Bradshaw College Consulting

Thursday, March 29, 2012



Bradshaw College Consulting


Dear Mr. Bradshaw:--

I plan to apply to Harvard and several other Ivy League schools this fall.

Is it true that they offer generous financial-aid packages? If I have to borrow thousands of dollars to attend, I will opt for a state school where I am sure to be admitted. —

Ivy schools more affordable




Dear Student:

— After the Ivy League got stung with bad publicity because many of their graduates ended up with more than $150,000 in debt, Harvard took the lead and revamped its financial-aid packages to replace student loans with grants.

Other colleges quickly followed suit.

Today, 70 percent of Harvard undergraduates receive some financial aid. This is typical at most of Ivy League schools.

Students from families with annual incomes below $65,000 are not required to contribute to their educations. And families with incomes up to $150,000 pay no more than 10 percent of their income.

At Harvard, the average financial-aid recipient’s family pays only $11,500 annually.

This new policy has resulted in greater economic diversity in the Ivy League. No longer the exclusive bastion of upper-class privilege, the financial-aid program has made the Ivy League more affordable to attend than many state colleges and universities.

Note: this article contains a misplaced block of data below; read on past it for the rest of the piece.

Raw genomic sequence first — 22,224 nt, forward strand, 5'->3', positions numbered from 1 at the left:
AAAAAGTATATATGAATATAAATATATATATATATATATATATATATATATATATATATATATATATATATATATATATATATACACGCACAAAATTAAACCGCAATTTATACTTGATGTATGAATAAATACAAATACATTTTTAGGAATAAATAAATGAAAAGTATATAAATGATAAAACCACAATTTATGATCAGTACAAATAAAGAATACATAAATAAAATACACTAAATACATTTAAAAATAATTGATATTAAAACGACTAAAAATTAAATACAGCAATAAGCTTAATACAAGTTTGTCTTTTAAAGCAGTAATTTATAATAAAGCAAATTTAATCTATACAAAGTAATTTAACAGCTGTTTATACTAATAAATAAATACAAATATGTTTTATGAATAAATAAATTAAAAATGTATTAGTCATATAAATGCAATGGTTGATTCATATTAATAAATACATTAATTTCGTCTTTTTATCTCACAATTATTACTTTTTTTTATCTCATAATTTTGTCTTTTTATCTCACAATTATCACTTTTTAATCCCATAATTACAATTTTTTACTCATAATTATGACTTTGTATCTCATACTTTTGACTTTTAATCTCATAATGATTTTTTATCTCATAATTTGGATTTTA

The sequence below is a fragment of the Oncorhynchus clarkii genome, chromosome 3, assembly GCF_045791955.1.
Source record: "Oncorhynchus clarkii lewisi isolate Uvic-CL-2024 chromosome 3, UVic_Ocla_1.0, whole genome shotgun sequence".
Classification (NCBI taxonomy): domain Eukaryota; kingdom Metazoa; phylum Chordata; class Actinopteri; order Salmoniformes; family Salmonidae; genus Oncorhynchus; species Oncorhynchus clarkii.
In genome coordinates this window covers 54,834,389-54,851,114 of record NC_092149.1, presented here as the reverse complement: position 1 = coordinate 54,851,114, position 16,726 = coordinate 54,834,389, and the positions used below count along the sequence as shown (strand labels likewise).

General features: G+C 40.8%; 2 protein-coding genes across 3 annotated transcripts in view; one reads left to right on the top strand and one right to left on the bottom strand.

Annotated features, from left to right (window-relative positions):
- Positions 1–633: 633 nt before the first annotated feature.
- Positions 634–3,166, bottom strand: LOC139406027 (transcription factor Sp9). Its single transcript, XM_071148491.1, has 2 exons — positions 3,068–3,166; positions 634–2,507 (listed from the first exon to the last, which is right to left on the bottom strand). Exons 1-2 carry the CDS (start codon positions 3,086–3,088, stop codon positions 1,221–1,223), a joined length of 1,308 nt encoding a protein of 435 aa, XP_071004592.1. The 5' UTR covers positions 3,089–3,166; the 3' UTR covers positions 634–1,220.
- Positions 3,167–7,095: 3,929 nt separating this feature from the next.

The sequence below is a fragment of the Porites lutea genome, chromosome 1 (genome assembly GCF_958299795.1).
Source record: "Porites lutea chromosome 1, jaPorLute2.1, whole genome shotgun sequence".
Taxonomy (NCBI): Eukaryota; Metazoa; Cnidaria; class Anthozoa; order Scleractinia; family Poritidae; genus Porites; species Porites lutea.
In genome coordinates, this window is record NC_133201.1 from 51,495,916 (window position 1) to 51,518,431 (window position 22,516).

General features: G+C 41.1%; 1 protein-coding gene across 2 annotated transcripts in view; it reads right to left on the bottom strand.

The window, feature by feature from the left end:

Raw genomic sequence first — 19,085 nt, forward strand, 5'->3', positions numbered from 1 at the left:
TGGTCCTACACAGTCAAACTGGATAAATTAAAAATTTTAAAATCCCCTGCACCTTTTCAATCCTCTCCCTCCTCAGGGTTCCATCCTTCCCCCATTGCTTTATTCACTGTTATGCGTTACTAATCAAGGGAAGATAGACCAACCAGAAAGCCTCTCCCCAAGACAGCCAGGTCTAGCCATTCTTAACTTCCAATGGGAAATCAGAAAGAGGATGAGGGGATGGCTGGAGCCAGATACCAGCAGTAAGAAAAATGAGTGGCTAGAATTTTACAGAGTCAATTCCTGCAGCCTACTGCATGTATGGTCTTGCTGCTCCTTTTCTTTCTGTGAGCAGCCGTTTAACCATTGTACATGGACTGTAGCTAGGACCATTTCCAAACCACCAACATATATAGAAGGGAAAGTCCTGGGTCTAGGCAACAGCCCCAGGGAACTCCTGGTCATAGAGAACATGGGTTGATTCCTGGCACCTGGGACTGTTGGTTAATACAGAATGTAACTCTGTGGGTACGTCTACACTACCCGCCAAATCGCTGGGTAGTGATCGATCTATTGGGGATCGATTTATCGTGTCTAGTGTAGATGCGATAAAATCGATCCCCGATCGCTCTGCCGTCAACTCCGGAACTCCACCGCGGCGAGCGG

As might be expected, the number of students applying to the Ivy League has increased because of the new policies. However, at Harvard, the number of applications this year started to level off. A total of 34,285 applications were received, down from last year’s record of 34,950.

Two years ago, 30,489 applied and, 10 years ago, there were 18,932 applications. One change worth noting is the modest (5 percent) increase in international applicants this year, compared to a 20 percent increase last year.

According to Harvard’s admissions office, outreach to international students by American colleges and universities normally has produced large annual gains, as relatively few international students had considered coming to the United States for college.

Today, an American college education is considered an option by more international students than in the past.

Along with the new generous financial-aid offerings, expect the admissions competition to show an increasing number of international students who have stellar academic credentials.

Although you can afford to attend if admitted, the competition will be tougher because international applicants are not considered separately for admission.

Schools now pick the best applicant, regardless of nationality.

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